External and Secondary Combustion Air

Many authorities tell how important it is to introduce secondary air or use of a catalytic combustor for an efficient woodstove. They also say to use external combustion air for fireplaces. For normal woodstoves and fireplaces they are completely correct. But, we don't think either are usually necessary in the operation of a JUCA unit, even though our C and F models can use external combustion air. Let's look carefully at why our units are different.



Open fireplaces allow a lot of air to go up the chimney. Often 90% of that air had nothing to do with the fire; it is just "going along for the ride." Much house heat can be lost this way. Under some conditions, more house heat can be lost than the fireplace puts into the house - the efficiency is actually less than zero!

Glass fireplace doors eliminates this unused air, and thereby increases the overall efficiency. (Note that a similar effect occurs with Franklin-type stoves. Their efficiency closed is about 25%; open about 15%.)

Normal designs of fireplaces and woodstoves have such a low efficiency that a roaring fire is generally needed, which consumes large amounts of oxygen (air). For all the air used here (removed from the house), an equal amount of cold outside air must seep into the house. That creates cold drafts and increases heating bills. This is often a large enough effect that there is an advantage in NOT using up house air for the fire, but rather bring in outside air for the fire through a duct.

Our JUCA units commonly operate with a "slow fire" that uses oxygen pretty slowly. We have discovered that in many cases it is not worth the considerable expense to install it even in our C and F models. The cases where it should be considered are: EXTREMELY tight houses; or where it is particularly convenient to install. In the extremely tight house case, any flame heater (gas or oil furnace included) should also have external combustion air intake since they use oxygen too.



In the normal operation of a regular woodstove, the roaring fire causes a great draft - the air goes past the fire very quickly. This has the effect of rapidly carrying heat up the chimney (causing low efficiency) but also does something else. In burning, some of the chemical reactions occur in two (or more) steps. Sometimes the second step can not occur, which reduces efficiency and increases creosote deposition in the chimney.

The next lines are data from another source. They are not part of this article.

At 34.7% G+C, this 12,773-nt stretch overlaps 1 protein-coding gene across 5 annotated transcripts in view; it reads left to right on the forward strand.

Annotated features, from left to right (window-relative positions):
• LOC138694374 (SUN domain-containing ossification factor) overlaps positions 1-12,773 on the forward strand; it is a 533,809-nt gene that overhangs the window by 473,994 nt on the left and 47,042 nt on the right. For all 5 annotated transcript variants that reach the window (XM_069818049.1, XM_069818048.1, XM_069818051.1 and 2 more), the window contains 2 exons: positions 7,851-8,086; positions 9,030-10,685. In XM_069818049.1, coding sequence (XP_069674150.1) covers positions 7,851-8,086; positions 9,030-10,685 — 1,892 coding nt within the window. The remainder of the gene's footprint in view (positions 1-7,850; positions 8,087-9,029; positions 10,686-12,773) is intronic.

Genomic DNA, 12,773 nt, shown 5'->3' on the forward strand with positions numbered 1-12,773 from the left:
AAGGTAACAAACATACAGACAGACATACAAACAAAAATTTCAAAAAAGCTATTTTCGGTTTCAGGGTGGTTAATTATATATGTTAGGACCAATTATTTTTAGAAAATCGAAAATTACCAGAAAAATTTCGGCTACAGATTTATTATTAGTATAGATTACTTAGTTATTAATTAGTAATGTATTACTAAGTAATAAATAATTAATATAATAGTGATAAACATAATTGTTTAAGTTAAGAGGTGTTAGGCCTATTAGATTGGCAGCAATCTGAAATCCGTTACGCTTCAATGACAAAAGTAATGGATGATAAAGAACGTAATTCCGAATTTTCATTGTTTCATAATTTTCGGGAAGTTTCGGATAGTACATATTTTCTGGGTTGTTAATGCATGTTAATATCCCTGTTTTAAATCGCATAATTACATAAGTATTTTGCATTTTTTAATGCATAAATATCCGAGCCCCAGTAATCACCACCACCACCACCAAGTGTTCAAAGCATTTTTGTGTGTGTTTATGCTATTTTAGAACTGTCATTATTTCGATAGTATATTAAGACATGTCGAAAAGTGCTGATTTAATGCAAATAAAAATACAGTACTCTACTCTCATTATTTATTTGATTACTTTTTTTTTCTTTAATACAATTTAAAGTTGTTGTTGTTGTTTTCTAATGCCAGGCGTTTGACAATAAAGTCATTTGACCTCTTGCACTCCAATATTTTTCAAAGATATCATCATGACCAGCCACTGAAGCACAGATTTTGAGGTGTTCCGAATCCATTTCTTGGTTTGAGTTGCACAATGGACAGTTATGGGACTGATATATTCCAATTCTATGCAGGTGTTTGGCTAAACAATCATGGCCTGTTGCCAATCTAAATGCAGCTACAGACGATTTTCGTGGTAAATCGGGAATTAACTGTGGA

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As an example, a main reaction is:
  1. Carbon plus oxygen gives carbon monoxide; and
  2. Carbon monoxide plus oxygen gives carbon dioxide.
This second step will occur only if enough oxygen is present AND the temperature is over 1211°F.

An airtight woodstove's restricted air supply causes unburnt gases to get out of the 1200°F zone, so they have to introduce secondary air and re-heat the gases to complete the burning. They are using secondary air to try to cure a problem caused by the airtight operation itself. In 1979 and 1980, independent studies have shown that most secondary air systems don't work anyway due to inadequate design. The JUCAs normally operate with a "slower" fire that allows the second reaction to occur while still in the 1200°F zone due to slow draft flow and adequate combustion air supply. Our research indicates rather complete combustion and introducing secondary air is unnecessary in our units.

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